Have you launched an app on iOS first? What are you choosing as a second platform? Why?

Header image credit: Animoca

Every Monday, I write about something new you can try this week to drive more downloads for your mobile app and increase engagement with your existing app users, based on what has worked (and what hasn’t) for 23snaps.


A few weeks ago, I was monitoring our App Store rankings with SensorTower, a great tool to help you keep on top of your ASO when I noticed something odd. One of our competitors, who we regularly out-performed for a wide range of relevant keywords had jumped hundreds of places in the rankings for relevant keywords such as ‘mom’ and ‘photobook.’ I was surprised. ASO is not very well understood but two important factors are considered to be download numbers and reviews – and in both areas we were stronger. Additionally, we had those keywords in our app keyword list, an important way to drive ASO.

I had the competitor’s app on my phone and I didn’t notice anything usual about it – but when I looked at their listing in the App Store online, I was shocked to see their title was now four lines long, packed with keywords (see the image above). The app on the phone still displayed their old, one-word name, but the official title according to the App Store was packed with more keywords than were even allowed in the keywords section of the app meta data. No wonder they were out performing us!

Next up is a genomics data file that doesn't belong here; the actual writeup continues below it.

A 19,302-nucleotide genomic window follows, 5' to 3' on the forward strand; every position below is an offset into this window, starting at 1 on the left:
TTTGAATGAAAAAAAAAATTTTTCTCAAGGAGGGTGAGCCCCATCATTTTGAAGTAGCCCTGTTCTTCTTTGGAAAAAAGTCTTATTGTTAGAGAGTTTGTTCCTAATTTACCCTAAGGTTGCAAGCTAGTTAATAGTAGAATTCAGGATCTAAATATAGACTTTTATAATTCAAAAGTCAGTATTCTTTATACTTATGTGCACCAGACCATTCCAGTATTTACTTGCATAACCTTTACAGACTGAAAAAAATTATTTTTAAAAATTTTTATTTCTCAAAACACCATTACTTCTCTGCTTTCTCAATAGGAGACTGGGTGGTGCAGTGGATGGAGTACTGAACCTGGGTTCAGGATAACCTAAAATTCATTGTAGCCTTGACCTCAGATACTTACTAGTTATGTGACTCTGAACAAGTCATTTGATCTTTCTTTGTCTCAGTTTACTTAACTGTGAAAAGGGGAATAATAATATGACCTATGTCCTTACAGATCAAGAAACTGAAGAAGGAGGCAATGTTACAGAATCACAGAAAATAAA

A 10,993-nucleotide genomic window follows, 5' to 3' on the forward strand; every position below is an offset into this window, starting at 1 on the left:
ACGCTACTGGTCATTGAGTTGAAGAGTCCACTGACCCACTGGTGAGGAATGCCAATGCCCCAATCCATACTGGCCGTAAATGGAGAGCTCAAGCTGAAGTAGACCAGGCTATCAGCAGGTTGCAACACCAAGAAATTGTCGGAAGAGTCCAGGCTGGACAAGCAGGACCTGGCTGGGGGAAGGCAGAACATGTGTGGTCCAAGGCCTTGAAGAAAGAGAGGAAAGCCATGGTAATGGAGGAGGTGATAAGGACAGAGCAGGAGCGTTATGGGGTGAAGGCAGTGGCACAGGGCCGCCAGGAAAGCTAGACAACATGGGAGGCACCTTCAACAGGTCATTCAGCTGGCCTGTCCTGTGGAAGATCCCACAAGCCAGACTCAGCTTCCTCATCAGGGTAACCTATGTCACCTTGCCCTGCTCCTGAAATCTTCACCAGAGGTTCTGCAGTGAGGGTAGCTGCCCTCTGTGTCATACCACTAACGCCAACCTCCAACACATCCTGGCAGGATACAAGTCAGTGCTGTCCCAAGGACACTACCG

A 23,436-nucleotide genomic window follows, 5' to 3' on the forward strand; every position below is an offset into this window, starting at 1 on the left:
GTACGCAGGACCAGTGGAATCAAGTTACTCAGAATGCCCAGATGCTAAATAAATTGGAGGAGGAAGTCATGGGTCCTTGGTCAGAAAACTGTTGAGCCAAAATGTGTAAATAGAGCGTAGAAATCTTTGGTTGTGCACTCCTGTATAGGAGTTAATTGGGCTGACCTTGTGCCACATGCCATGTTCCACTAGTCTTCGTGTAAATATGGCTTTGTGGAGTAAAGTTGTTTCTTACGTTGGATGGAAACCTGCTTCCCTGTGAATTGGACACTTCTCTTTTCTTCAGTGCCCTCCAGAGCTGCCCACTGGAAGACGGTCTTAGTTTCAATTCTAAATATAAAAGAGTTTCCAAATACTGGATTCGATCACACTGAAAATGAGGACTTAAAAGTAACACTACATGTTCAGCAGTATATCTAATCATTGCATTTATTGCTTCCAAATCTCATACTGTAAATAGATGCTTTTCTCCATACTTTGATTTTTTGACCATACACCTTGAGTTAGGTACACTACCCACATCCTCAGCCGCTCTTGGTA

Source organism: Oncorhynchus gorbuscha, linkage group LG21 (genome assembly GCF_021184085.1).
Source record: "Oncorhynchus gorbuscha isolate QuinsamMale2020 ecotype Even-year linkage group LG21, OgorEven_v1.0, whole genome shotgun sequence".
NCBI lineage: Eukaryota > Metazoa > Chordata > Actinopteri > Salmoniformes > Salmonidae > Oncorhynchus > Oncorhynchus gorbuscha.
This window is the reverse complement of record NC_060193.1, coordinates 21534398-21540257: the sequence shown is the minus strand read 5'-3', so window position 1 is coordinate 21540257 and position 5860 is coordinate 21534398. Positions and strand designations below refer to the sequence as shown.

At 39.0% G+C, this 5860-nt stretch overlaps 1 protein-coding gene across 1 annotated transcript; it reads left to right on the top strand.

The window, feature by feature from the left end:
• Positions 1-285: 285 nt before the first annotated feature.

We had an upcoming release scheduled for 23snaps and in order to compete with the competitor who was now, according to Apple, more relevant for the keywords they had been less relevant for only a week before, I proposed we pull the same trick. We could keep the name on the device the same, so users wouldn’t be stuck with a 50-word app title, but change our App Store listing name to something that could compete with the others in the space. I was even more keen to make this change when I saw another player in our small space add some additional keywords to their own title (clearly we were all keeping an eye on one another).

The new app was submitted with a title that would give our competitor a run for their money. I used every one of those characters with relevant keywords to describe and explain our app. I justified it with the knowledge our competitors were doing the same thing – and besides, 23snaps wasn’t very explanatory… I was actually providing a service to the users who were searching for our app by giving them more context.